President Barack Obama will host a White House meeting today with progressive immigration advocates and the AFL-CIO’s leader, Richard Trumka, highlighting the deep divide among union leaders, workers and business leaders over immigration policy.
Shortly afterwards, the president is slated to meet with a panel of business leaders eager to import immigrant workers and customers.
The events are intended to tout Obama’s push for a rewrite of the nation’s immigration laws. AFL-CIO bosses say their highest priority in the controversial debate over immigration is to get citizenship for roughly 11 million illegal immigrants.
But union members are far more concerned about excluding low-wage immigrant workers, says a Jan. 29-30 poll of 1,000 likely voters by Rasmussen.
Approximately 90 percent of union members said the reduction of illegal immigration was important to them, while only 9 percent thought it was not important.
Unions members also split 51 percent to 47 percent against an amnesty for illegal immigrants, the poll showed.
The conflict is also already impacting the emerging immigration debate, partly because union and business leaders are trying to hammer out a side deal over labor behind closed doors.
So far, the two interest groups have agreed to back a conditional amnesty for the estimated 11 million illegal immigrants. But they’re still trying to negotiate business’ demands for a continued flow of low-wage immigrant workers.
Business wants ”a broader temporary worker program that wouldn’t be limited to seasonal [agricultural] workers or just high-skilled” experts, Randel Johnson, a vice president for labor issues at the U.S. Chamber of Commerce, said in a Feb. 4 National Public Radio broadcast.
Johnson said he wants some of the future immigrants to stay in the country.
The unions want “a way for the immigrants of the future to come to the United States,” but also want them to be covered by labor laws, said Eliseo Medina, the Mexican-born secretary treasurer of the Service Employees International Union.
Industry’s aversion to federal regulations is a potential deal-breaker for the unions, despite their shared interest in amnesty, said Roy Beck, founder of NumbersUSA, a nonpartisan group that wants to shrink the inflow of immigration workers.
“Even though [union leaders] they say they want this amnesty, I’m not sure they agree with [business-backed proposals] to greatly increase the number of legal worker and the numbers of guest workers,” he said. “I think there’s a decent chance they will end up not supporting this [pending immigration] bill.”
The task of reconciling the two groups’ interests “is a knotty debate,” Medina told NPR.
Medina’s SEIU union is one of the fastest-growing unions, and has almost 2 million members — many of them immigrants — working in health care, government agencies and property maintenance.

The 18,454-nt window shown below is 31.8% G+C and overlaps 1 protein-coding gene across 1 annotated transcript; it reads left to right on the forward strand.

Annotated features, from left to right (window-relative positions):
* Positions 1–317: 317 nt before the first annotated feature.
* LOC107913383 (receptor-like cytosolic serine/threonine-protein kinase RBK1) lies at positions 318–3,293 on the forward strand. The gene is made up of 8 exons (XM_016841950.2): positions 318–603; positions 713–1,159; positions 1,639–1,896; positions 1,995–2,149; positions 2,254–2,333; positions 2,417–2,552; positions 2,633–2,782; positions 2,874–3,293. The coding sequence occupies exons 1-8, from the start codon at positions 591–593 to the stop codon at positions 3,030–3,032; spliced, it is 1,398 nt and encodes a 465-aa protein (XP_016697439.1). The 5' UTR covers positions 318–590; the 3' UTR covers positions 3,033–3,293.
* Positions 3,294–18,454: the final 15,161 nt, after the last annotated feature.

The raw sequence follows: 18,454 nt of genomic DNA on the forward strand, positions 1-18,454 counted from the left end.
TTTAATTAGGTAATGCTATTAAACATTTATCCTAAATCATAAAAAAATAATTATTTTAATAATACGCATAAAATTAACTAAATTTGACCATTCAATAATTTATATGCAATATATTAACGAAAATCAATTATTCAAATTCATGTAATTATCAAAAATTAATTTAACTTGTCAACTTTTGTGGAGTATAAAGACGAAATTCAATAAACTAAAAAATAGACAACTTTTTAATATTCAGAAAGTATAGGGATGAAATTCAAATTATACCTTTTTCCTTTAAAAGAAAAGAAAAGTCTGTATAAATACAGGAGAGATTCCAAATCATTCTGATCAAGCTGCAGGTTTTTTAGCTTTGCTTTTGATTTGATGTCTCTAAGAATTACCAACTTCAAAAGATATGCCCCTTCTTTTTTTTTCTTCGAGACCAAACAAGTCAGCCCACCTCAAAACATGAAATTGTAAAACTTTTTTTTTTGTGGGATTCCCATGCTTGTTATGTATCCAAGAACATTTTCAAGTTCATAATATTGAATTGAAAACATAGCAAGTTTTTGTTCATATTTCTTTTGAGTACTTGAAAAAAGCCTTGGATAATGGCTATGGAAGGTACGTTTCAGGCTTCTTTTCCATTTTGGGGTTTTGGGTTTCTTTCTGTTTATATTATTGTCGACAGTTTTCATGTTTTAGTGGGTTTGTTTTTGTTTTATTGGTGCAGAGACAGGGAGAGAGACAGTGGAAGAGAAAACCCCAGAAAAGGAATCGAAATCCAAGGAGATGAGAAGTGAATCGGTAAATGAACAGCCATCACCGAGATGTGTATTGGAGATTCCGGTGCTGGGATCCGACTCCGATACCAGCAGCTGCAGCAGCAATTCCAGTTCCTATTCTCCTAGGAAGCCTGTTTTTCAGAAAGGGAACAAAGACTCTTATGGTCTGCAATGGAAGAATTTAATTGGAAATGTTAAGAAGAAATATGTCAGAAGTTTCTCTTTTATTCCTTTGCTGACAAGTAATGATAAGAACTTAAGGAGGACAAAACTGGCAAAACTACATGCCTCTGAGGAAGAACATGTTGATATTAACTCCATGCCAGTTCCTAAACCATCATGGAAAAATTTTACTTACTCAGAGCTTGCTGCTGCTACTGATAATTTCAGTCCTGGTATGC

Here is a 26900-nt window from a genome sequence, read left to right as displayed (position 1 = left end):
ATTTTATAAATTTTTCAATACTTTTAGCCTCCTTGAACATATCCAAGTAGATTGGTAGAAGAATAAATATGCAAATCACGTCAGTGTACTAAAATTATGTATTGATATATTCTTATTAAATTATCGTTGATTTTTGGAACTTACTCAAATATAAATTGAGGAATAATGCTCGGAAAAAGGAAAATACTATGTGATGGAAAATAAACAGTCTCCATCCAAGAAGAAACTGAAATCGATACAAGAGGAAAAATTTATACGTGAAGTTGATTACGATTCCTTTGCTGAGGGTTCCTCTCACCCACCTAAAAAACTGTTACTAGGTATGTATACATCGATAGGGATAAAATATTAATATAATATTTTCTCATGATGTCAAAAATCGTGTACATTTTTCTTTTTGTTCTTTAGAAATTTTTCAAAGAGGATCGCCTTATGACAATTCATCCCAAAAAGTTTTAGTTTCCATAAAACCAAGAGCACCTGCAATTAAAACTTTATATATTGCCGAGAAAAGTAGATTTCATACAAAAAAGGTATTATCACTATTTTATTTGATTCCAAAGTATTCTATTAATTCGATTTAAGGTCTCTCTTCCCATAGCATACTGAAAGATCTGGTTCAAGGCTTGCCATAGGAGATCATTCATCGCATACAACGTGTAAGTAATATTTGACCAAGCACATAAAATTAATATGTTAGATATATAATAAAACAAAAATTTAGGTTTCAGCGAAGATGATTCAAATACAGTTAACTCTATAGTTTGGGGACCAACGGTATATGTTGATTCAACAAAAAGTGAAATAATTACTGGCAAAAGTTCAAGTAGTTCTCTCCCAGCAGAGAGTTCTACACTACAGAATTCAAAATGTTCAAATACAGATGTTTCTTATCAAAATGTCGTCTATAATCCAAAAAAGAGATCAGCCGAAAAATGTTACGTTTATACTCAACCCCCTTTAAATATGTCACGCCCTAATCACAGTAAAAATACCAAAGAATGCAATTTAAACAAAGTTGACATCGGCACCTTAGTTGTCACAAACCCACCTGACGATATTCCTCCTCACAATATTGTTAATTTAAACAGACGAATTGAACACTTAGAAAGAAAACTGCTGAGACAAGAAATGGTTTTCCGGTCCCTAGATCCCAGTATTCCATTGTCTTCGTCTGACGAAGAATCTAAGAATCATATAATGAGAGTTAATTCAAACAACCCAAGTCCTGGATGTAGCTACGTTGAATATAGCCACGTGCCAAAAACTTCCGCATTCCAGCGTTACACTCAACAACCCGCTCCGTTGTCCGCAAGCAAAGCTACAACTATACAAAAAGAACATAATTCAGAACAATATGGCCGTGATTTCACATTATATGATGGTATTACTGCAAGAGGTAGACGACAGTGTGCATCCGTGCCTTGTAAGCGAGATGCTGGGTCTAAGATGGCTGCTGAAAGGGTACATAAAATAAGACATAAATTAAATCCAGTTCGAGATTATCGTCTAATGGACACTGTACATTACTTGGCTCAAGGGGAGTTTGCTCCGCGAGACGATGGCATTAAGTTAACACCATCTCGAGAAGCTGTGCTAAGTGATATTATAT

The SEIU has strongly pushed for amnesty, and is backing pro-amnesty groups, including United We Dream, partly for political reasons. (RELATED: Group demands amnesty for millions of illegal immigrants)
“If we reform immigration law, it will put 12 million people on the path to citizenship and eventually voting,” Medina said in a June 2009 speech. “Can you imagine … if we have 8 million new voters that care about our issues and will be voting, we will create a governing coalition for the long term, not just for an election cycle,” he said.
The SEIU is not part of the 11-million strong AFL-CIO, but the two groups frequently cooperate.
The AFL-CIO isn’t talking in public about the so-called “Future Flow” or immigrant workers. Instead, in public, it is only backing amnesty.
‘“Our top priority in the immigration debate is to make sure that all the people who are American — except on official documents — have a path to citizenship so they can have equality and so they can stand for themselves in the workforce,” AFL-CIO spokesman Jeff Hauser told The Daily Caller.
Hauser declined to discuss the AFL-CIO’s stance on future immigration, which is being strongly promoted by the business lobbies. (RELATED: Critic calls Americans for Tax Reform head Grover Norquist a “gun for hire” who doesn’t give a “damn” about workers)
The AFL-CIO’s focus on citizenship comes amid a downturn in membership among workers in the skilled trades, and despite a stalled economy that has flat-lined wages and left roughly 1 in 7 workers — or 20 million Americans — unemployed or underemployed.
Future immigrant workers could win an even larger share of the work now done by skilled tradesmen and women, hurting the AFL-CIO’s members, said Beck.